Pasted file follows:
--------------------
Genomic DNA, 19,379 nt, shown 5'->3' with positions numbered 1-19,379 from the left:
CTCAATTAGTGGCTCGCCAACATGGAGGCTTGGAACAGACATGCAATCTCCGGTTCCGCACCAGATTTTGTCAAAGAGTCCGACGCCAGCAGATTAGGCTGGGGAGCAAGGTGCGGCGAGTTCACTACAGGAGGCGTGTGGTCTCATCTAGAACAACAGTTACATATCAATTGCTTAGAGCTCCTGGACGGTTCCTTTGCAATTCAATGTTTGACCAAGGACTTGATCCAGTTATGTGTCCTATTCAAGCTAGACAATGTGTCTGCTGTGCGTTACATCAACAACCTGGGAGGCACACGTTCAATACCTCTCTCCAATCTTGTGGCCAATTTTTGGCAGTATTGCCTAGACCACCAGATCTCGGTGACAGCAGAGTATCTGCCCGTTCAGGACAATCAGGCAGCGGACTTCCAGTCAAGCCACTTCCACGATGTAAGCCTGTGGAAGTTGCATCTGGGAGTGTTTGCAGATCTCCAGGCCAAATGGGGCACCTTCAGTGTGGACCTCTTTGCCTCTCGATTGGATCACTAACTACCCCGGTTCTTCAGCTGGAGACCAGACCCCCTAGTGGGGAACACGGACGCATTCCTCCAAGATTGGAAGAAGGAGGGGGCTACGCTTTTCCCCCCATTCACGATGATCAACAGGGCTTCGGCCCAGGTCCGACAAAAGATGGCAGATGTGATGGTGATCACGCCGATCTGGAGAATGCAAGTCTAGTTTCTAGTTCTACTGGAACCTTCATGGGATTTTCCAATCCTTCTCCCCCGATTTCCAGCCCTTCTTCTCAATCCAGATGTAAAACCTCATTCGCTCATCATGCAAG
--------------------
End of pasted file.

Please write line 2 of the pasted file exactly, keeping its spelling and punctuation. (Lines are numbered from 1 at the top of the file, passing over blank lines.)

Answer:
CTCAATTAGTGGCTCGCCAACATGGAGGCTTGGAACAGACATGCAATCTCCGGTTCCGCACCAGATTTTGTCAAAGAGTCCGACGCCAGCAGATTAGGCTGGGGAGCAAGGTGCGGCGAGTTCACTACAGGAGGCGTGTGGTCTCATCTAGAACAACAGTTACATATCAATTGCTTAGAGCTCCTGGACGGTTCCTTTGCAATTCAATGTTTGACCAAGGACTTGATCCAGTTATGTGTCCTATTCAAGCTAGACAATGTGTCTGCTGTGCGTTACATCAACAACCTGGGAGGCACACGTTCAATACCTCTCTCCAATCTTGTGGCCAATTTTTGGCAGTATTGCCTAGACCACCAGATCTCGGTGACAGCAGAGTATCTGCCCGTTCAGGACAATCAGGCAGCGGACTTCCAGTCAAGCCACTTCCACGATGTAAGCCTGTGGAAGTTGCATCTGGGAGTGTTTGCAGATCTCCAGGCCAAATGGGGCACCTTCAGTGTGGACCTCTTTGCCTCTCGATTGGATCACTAACTACCCCGGTTCTTCAGCTGGAGACCAGACCCCCTAGTGGGGAACACGGACGCATTCCTCCAAGATTGGAAGAAGGAGGGGGCTACGCTTTTCCCCCCATTCACGATGATCAACAGGGCTTCGGCCCAGGTCCGACAAAAGATGGCAGATGTGATGGTGATCACGCCGATCTGGAGAATGCAAGTCTAGTTTCTAGTTCTACTGGAACCTTCATGGGATTTTCCAATCCTTCTCCCCCGATTTCCAGCCCTTCTTCTCAATCCAGATGTAAAACCTCATTCGCTCATCATGCAAG